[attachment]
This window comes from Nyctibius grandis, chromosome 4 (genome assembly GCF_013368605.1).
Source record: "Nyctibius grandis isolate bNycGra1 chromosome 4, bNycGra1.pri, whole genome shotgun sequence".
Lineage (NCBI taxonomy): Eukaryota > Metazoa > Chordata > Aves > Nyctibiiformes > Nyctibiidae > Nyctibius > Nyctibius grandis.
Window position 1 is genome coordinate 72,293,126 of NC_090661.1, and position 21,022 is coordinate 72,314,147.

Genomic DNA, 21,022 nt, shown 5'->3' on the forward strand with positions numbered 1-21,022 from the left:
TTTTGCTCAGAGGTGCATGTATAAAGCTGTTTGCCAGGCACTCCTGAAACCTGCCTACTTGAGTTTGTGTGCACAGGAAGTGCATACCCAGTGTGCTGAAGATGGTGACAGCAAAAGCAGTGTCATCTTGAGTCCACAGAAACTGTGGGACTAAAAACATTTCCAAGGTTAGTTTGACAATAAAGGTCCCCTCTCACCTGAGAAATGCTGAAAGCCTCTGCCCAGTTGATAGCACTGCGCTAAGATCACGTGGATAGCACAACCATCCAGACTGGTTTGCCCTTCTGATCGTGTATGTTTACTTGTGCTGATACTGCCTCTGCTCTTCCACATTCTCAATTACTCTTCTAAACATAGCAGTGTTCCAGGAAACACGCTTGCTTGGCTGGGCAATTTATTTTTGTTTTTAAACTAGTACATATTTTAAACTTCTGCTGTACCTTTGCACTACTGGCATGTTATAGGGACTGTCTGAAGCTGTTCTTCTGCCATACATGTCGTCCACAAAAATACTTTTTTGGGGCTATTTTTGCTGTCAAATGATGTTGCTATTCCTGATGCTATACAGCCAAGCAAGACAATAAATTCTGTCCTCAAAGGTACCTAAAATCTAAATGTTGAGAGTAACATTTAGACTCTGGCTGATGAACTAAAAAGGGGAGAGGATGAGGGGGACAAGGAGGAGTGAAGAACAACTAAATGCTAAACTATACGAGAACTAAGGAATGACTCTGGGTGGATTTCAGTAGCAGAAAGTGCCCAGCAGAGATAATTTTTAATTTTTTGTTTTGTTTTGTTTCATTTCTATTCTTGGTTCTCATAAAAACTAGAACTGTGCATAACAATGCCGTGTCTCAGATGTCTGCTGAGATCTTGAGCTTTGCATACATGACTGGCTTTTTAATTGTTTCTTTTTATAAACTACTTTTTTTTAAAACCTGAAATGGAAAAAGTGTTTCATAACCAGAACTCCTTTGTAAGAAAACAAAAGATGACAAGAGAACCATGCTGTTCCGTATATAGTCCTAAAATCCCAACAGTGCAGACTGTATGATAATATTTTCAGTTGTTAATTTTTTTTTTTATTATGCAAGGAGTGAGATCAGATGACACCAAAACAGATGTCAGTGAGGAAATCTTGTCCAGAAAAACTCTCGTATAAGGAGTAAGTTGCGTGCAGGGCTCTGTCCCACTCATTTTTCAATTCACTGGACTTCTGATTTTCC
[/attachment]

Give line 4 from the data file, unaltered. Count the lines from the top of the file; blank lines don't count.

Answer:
Window position 1 is genome coordinate 72,293,126 of NC_090661.1, and position 21,022 is coordinate 72,314,147.